Purpose: The objective of this study was to evaluate the impact of a listed penicillin allergy on the time to first dose of antibiotic in a Veterans Affairs hospital. Additional clinical outcomes of patients with penicillin allergies were compared with those of patients without a penicillin allergy.
Methods: A retrospective chart review of veterans admitted through the emergency department with a diagnosis of pneumonia, urinary tract infection, bacteremia, and sepsis from January 2006 to December 2015 was conducted. The primary outcome was time to first dose of antibiotic treatment, defined as the time from when the patient presented to the emergency department to the medication administration time. Secondary outcomes included total antibiotic therapy duration and treatment outcomes, including mortality, length of stay, and 30-day readmission rate.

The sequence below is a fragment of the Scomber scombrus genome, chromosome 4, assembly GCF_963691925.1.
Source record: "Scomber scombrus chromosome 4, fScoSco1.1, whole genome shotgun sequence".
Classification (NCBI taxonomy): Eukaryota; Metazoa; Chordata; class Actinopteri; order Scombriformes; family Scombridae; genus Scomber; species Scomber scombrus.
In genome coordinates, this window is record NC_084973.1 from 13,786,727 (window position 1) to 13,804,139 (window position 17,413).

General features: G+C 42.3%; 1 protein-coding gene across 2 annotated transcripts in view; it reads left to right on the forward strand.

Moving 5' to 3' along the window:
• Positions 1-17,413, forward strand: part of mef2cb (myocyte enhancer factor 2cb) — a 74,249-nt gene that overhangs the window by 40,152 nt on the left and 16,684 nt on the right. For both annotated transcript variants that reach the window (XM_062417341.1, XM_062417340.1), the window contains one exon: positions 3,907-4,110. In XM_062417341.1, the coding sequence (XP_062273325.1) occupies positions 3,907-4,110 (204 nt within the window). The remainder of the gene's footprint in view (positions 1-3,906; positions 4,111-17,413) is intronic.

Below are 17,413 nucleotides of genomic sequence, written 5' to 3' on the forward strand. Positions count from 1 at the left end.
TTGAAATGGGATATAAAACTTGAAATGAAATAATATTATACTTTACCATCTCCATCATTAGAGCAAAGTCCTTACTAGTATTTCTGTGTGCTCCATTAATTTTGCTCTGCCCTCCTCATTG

Findings: A total of 403 patients were included in the final analysis; 57 patients (14.1%) had a listed penicillin allergy. The average age of the population was 75 years and 99% of the population was male. The mean time to first dose of antibiotic treatment for patients with a penicillin allergy was prolonged compared with those without a penicillin allergy (236.1 vs 186.6 minutes; P = 0.03), resulting in an approximately 50-minute delay. Penicillin-allergic patients were more likely to receive a carbapenem or fluoroquinolone antibiotic (P < 0.0001).
Implications: Patients with a penicillin allergy had a prolonged time to first dose of antibiotic therapy. No significant differences were found in total antibiotic duration, length of stay, or 30-day readmission rate. The small sample size, older population, and single-center nature of this study may limit the generalizability of the present findings to other populations.
Keywords: allergy; emergency department; penicillin.
Published by Elsevier Inc.